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Tropical Infectious Diseases
Tropical Infectious Diseases
It was meant to be a routine boat trip to a remote Fijian island. But two hours in, the engine cut out and stubbornly refused to restart. The radio, of course, didn’t work. The wind whipped up the waves, rocking the stranded vessel. A member of Andrew Steer’s research team heaved over the side of the boat while one person with the tiniest amount of phone reception called for help.
Luckily for this professor, the story didn’t turn out like Gilligan’s Island and the group was rescued by another boat.
It was just one of many unusual occurrences Andrew has encountered while working in the Pacific region on a range of neglected common tropical diseases, including scabies, rheumatic heart disease, and rheumatic fever.
In this case, he was running a scabies treatment program comparing three different treatments in three remote Fijian island communities.
Scabies research “is not particularly sexy,” Andrew admits, “but it’s really important.”
It’s also an insidious disease which torments those it infects in developing countries – something Andrew knows all too well.
“Scabies causes great misery,” he says. “I’ve had it. It’s horrible. You scratch, you can’t sleep, you can’t think.”
The disease is caused by a microscopic mite that burrows into the skin, sparking extreme itchiness affecting sleep, work and study. The skin can become infected with the Streptococcus A bacteria which can be fatal if it enters the blood stream but also causes potentially deadly diseases including rheumatic fever, rheumatic heart disease and kidney problems.
About half a million people every year die prematurely from these diseases in developing countries worldwide, including those in Australia’s indigenous community.
Andrew believes conditions like scabies can be eradicated. And his research in the Fijian islands has shown it is possible.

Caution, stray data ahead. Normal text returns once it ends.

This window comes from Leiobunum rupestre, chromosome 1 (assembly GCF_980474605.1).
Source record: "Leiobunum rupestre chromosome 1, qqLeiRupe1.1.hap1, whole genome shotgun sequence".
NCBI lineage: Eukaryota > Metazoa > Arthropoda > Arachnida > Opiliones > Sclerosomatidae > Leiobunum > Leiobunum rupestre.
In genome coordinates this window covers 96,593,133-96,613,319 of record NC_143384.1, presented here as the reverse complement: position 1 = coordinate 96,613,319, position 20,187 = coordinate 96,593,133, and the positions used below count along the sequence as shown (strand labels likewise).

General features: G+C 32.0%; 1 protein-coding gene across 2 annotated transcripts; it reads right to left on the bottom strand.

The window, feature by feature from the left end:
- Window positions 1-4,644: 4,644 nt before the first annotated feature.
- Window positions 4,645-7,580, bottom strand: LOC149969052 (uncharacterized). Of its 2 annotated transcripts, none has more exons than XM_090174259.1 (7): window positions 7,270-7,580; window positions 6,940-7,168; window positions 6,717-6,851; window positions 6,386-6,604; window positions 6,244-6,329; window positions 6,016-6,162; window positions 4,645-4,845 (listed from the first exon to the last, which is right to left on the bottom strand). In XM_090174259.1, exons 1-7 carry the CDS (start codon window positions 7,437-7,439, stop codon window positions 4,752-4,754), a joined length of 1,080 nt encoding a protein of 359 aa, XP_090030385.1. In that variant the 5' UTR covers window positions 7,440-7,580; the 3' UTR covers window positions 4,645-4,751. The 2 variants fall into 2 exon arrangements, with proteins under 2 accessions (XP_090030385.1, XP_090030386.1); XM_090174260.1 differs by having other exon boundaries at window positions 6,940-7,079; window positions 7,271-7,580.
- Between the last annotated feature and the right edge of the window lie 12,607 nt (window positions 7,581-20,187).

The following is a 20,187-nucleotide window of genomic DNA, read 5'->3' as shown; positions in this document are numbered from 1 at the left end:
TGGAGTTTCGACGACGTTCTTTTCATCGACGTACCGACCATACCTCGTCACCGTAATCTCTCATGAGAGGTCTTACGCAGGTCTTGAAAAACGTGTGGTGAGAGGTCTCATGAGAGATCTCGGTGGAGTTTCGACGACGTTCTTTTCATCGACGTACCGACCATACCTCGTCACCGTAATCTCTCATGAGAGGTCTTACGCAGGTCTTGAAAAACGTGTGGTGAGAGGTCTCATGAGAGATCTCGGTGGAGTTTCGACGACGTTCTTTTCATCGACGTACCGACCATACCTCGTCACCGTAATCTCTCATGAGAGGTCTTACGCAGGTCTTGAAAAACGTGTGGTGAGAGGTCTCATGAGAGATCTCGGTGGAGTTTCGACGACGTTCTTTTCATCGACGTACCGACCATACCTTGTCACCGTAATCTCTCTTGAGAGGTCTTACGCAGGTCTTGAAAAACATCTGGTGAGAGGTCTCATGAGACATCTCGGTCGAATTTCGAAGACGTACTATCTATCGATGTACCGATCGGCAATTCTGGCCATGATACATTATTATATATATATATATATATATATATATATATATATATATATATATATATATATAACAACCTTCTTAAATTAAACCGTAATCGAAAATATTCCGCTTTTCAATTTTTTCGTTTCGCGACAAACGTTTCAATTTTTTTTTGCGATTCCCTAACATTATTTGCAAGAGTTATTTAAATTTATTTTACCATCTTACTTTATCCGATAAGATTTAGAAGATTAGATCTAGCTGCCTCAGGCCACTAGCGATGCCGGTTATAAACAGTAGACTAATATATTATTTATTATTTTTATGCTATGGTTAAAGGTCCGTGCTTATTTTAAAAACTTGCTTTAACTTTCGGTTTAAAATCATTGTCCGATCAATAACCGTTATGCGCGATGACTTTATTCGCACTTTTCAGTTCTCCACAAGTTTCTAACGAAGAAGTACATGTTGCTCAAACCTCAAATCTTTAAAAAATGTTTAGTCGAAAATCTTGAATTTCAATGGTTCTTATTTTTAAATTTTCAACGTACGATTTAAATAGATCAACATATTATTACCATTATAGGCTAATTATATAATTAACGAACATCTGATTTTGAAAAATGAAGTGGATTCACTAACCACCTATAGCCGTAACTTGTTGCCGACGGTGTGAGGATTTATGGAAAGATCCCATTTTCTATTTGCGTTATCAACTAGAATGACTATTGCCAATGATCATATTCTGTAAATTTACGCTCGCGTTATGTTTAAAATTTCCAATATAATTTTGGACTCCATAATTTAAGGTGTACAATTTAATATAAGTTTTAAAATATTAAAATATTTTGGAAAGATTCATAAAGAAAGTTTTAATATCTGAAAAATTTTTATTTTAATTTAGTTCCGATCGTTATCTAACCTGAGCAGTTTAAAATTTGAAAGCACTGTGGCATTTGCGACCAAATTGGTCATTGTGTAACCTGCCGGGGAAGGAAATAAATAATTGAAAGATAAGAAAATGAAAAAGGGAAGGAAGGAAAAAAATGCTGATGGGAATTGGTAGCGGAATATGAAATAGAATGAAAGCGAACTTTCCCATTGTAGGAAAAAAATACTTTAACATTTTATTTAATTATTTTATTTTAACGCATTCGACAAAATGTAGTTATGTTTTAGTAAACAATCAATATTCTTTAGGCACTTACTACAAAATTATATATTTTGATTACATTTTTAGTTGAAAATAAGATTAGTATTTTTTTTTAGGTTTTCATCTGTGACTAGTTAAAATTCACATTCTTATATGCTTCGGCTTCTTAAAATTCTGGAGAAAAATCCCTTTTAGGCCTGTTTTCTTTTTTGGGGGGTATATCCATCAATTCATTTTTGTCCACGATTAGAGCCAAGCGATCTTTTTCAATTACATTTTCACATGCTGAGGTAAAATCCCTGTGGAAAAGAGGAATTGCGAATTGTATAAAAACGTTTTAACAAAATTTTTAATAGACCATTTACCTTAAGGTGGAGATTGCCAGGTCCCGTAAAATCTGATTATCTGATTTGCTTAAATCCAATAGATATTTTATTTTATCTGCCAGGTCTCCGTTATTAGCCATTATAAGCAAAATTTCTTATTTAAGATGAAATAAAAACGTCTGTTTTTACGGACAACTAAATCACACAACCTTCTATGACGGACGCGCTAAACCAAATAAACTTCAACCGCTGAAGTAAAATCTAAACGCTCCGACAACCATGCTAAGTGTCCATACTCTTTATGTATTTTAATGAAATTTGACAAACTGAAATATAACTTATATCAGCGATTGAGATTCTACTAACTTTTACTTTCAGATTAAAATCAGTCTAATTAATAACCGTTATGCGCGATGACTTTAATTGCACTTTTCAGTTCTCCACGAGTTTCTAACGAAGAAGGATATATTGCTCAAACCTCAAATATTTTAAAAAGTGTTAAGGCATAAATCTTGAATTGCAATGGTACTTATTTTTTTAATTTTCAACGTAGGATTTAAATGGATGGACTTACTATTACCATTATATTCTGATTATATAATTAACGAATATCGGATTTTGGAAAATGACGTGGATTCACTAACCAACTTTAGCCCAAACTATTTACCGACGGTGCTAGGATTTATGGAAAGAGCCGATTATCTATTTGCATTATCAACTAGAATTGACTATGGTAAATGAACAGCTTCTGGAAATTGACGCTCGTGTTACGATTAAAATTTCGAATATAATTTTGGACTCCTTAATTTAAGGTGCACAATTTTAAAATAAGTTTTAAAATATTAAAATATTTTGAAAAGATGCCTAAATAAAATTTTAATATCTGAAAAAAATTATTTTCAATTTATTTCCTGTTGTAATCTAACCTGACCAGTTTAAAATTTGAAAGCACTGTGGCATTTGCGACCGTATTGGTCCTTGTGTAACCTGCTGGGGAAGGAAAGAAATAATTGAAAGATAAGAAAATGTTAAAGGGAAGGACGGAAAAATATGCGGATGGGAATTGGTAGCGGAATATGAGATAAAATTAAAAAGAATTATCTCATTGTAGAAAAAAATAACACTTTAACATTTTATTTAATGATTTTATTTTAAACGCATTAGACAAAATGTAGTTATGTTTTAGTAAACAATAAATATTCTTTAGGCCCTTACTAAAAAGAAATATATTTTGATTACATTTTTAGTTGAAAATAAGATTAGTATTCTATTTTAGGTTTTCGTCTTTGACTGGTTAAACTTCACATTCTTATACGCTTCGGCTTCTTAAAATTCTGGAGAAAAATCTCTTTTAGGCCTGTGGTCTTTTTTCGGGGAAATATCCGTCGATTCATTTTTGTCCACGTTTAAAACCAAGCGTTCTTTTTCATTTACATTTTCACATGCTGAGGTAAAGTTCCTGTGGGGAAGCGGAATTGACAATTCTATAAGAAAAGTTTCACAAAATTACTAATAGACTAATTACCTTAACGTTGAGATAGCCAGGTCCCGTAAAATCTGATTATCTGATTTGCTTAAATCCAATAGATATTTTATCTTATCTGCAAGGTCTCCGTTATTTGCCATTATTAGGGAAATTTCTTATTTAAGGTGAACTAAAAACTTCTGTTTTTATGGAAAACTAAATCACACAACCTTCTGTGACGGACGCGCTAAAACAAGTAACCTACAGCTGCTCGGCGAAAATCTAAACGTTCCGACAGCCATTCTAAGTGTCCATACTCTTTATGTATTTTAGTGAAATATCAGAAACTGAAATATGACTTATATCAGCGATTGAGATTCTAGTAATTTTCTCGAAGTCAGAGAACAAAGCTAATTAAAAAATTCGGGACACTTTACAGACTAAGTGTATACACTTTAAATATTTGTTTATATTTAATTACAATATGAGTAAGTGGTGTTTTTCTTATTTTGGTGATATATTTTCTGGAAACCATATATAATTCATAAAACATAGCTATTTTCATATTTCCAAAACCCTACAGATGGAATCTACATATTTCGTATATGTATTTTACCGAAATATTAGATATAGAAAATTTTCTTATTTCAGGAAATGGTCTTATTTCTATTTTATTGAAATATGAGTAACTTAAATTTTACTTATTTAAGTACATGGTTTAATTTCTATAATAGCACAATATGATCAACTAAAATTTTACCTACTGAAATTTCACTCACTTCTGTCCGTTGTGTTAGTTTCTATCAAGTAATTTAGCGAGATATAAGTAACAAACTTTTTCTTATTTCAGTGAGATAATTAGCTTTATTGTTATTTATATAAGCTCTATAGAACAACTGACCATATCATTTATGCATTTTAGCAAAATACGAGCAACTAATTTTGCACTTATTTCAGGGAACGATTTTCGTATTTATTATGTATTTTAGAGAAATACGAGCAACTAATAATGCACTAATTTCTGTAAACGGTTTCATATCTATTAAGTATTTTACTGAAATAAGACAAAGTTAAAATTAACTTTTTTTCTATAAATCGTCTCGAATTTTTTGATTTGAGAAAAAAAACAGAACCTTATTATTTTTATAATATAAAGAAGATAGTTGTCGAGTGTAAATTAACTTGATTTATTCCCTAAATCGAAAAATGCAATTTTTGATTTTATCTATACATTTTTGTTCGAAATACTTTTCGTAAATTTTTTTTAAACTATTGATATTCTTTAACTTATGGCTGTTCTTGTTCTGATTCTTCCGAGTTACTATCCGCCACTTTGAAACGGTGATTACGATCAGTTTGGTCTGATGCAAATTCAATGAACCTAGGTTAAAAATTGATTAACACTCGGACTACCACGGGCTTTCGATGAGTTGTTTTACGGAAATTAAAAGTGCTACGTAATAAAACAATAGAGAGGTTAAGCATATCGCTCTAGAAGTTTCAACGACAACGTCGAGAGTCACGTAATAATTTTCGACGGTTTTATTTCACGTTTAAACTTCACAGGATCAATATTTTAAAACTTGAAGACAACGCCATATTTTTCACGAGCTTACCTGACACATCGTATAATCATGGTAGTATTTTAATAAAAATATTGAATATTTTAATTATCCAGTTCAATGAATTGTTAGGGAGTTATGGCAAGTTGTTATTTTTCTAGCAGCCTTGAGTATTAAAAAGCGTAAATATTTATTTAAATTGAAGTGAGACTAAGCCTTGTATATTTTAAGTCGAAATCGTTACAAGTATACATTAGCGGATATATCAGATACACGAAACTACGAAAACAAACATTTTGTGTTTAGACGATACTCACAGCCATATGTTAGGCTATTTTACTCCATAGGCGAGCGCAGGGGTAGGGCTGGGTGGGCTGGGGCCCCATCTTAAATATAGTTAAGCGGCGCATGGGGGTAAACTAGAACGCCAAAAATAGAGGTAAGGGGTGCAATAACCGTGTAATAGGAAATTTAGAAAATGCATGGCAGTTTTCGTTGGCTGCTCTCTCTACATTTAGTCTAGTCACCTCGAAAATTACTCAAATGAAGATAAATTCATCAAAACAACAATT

Scabies was virtually eliminated when an entire community in the 2015 trial was given an oral drug called ivermectin. One year after the mass administration, the prevalence of scabies declined by 94 per cent.
A standard cream treatment and mass administration of the same cream, permethrin, was tested in the other two remote island communities. Scabies declined by 64 per cent in the mass cream group and 49 per cent in the standard-care group, showing that ivermectin was really the way to go to eradicate scabies completely.
“The problem with the cream is that you treat individuals who go home to their families and friends who have all got it and they just get it back again,” Andrew says. “That’s the idea behind ivermectin – you treat everyone at the one time and you just knock it out. And it works.”
The potential to rid communities of infectious diseases – illnesses he first observed as a medical student – is an exciting culmination of his dedication and hard work. An uncertainty about practising adult medicine prompted him to take a year off medical school and work in Samoa, where he developed a love of paediatrics.
It was here he observed the prevalence of rheumatic heart disease and helped diagnose it in children. He fondly remembers being welcomed into schools where a lavish lunch would be laid on, attended by the whole community. Visiting guests would be sent home with a pig.
Andrew later spent three years living in Fiji, moving there when his firstborn was just six months old, to complete his doctorate on Group A Strep infections. This involved screening children for rheumatic heart disease using echocardiograms. In Fiji, this disease is the second most common cause of death in people aged five to 29. More than 10,000 Fijian children have now been screened and the New Zealand government has devoted $3 million towards continuing the program.
While Andrew spends a great deal of time in the Pacific islands, the father-of-two continues to see patients in Melbourne where he practices as a paediatrician specialising in infectious diseases. Here, he sees rheumatic heart disease in patients with Pacific Islander and Aboriginal backgrounds. To understand why these groups are contracting the disease, he co-leads the world’s largest international study investigating genetic susceptibility to the disease.
There is now a groundswell of interest globally in the mass administration of drugs to beat widespread tropical diseases. While much of Andrew’s work on these diseases has been beyond the nation’s borders, the results will reverberate in Australia – with our own indigenous communities likely to benefit.